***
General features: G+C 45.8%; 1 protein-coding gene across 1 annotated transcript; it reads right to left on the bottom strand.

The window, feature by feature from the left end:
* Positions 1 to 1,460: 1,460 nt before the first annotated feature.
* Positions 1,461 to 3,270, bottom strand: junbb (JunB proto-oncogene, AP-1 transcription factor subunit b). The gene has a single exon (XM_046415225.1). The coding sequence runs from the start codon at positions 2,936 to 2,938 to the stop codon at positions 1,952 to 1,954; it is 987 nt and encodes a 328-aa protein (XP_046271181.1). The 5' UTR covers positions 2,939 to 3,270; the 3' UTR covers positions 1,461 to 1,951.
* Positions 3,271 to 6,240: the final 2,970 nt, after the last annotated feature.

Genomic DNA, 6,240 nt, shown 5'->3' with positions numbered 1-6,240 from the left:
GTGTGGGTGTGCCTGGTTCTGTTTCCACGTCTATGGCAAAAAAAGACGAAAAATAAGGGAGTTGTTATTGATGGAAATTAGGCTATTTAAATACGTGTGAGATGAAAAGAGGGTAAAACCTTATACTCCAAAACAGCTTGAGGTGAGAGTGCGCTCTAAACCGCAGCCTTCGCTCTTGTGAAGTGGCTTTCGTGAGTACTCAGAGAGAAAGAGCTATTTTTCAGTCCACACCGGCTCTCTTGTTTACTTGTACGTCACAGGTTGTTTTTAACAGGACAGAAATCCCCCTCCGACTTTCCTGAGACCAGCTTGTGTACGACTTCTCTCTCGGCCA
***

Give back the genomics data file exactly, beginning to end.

General features: G+C 45.8%; 1 protein-coding gene across 1 annotated transcript; it reads right to left on the bottom strand.

The window, feature by feature from the left end:
* Positions 1 to 1,460: 1,460 nt before the first annotated feature.
* Positions 1,461 to 3,270, bottom strand: junbb (JunB proto-oncogene, AP-1 transcription factor subunit b). The gene has a single exon (XM_046415225.1). The coding sequence runs from the start codon at positions 2,936 to 2,938 to the stop codon at positions 1,952 to 1,954; it is 987 nt and encodes a 328-aa protein (XP_046271181.1). The 5' UTR covers positions 2,939 to 3,270; the 3' UTR covers positions 1,461 to 1,951.
* Positions 3,271 to 6,240: the final 2,970 nt, after the last annotated feature.

Genomic DNA, 6,240 nt, shown 5'->3' with positions numbered 1-6,240 from the left:
GTGTGGGTGTGCCTGGTTCTGTTTCCACGTCTATGGCAAAAAAAGACGAAAAATAAGGGAGTTGTTATTGATGGAAATTAGGCTATTTAAATACGTGTGAGATGAAAAGAGGGTAAAACCTTATACTCCAAAACAGCTTGAGGTGAGAGTGCGCTCTAAACCGCAGCCTTCGCTCTTGTGAAGTGGCTTTCGTGAGTACTCAGAGAGAAAGAGCTATTTTTCAGTCCACACCGGCTCTCTTGTTTACTTGTACGTCACAGGTTGTTTTTAACAGGACAGAAATCCCCCTCCGACTTTCCTGAGACCAGCTTGTGTACGACTTCTCTCTCGGCCA